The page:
Give us land, Ogiek appeal to State

Monday July 01 2019

Members of the Ogiek community during a press conference in Nakuru on June 29, 2019. They called on the government to resettle them after being evicted from Mau Forest PHOTO | FRANCIS MUREITHI | NATION MEDIA GROUP


Members of the Ogiek Kurbanyat community who were evicted from Mau Forest in Kuresoi South, Nakuru County, have appealed to the government to give them alternative land.

Led by their spokesperson Pastor Daniel Chepkwony, they said more than 1,000 members of the Ogiek community were forcibly evicted from the land.

“We are suffering, we appeal to the government to speed up the resettlement process as we have been deprived the only source of income which is our ancestral land,” said pastor Chepkwony.


Ms Pauline Chepkorir said that many women were suffering while their children had dropped out of school.

“It is sad that some of the women are now living on the roadside,” said Ms Chepkorir.


Mr James Korir said: “We are ready to plant trees and fruits in the forest because traditionally the Ogiek have been living in the forest,” said Mr Korir.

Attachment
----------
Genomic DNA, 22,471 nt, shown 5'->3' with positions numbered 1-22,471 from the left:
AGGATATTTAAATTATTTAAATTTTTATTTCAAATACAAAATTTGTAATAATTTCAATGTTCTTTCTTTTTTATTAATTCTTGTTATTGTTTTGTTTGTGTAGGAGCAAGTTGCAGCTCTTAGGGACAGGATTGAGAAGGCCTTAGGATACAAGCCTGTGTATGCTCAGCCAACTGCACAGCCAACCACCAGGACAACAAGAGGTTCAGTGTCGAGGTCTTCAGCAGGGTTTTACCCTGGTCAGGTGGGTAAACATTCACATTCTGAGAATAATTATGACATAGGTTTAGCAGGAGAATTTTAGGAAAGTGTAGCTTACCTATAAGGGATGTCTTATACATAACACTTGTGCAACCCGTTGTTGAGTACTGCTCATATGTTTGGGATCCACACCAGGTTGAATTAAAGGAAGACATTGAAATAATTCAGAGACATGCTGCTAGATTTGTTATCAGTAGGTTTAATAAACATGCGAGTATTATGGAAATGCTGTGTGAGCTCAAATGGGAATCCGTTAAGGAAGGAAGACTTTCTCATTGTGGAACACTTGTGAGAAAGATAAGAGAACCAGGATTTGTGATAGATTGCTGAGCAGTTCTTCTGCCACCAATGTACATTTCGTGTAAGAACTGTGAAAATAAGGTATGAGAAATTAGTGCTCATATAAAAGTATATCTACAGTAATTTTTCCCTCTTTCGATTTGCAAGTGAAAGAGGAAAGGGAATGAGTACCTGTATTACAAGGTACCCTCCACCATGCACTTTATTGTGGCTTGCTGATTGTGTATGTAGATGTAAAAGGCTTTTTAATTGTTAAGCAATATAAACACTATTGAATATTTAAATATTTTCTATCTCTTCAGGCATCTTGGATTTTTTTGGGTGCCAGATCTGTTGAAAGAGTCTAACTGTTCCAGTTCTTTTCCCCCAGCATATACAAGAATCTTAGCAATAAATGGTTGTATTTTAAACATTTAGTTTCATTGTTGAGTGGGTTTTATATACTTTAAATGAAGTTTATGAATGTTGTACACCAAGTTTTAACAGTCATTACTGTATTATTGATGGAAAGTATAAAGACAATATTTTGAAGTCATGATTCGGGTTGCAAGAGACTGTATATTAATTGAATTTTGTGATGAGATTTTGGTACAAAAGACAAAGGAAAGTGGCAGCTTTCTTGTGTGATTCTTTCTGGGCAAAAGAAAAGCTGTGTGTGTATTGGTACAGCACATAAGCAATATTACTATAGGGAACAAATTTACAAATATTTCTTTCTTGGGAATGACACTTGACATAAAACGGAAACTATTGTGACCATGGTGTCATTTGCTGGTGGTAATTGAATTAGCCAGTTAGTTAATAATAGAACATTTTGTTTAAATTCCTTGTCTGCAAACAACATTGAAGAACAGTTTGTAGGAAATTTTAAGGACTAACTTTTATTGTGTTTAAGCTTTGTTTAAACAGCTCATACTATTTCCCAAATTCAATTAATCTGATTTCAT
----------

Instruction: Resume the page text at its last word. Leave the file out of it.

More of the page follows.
The government has appointed a task force chaired by Dr Robert Kibugi following a landmark ruling by the African Court on Human and People’s Rights in Arusha, Tanzania which ordered the government to give the community alternative settlement.

The task force has been collecting views from the Ogiek since February this year.

The ruling was issued in May 2017 but the government formed the task force this year to implement the decision of the African Court.


The Ogiek claim that part of their ancestral land in the 14 blocks of the Mau Forest in Nakuru, Narok, Kericho, Baringo, Uasin Gishu and Nandi has been grabbed and illegal title deeds issued to private developers.

Pastor Chepkwony said that the community was ready to protect the diminishing forest cover.

“Ogieks have been conserving the Mau Forest and as a community, we feel we are being punished by brutal evictions yet we are not the ones who are destroying the forest,” said Pastor Chepkwony.


They blamed the depletion of the forest on the haphazard issuance of illegal title deeds to other communities.

“We have seen logging done by outsiders while we sit and watch because we are powerless and voiceless and our pleas have fallen on deaf ears,” said Mr Korir.

The task force report is eagerly awaited by the community as it will finally shape its destiny after a long running court battle and evictions that have led to loss of life and property worth millions of shillings.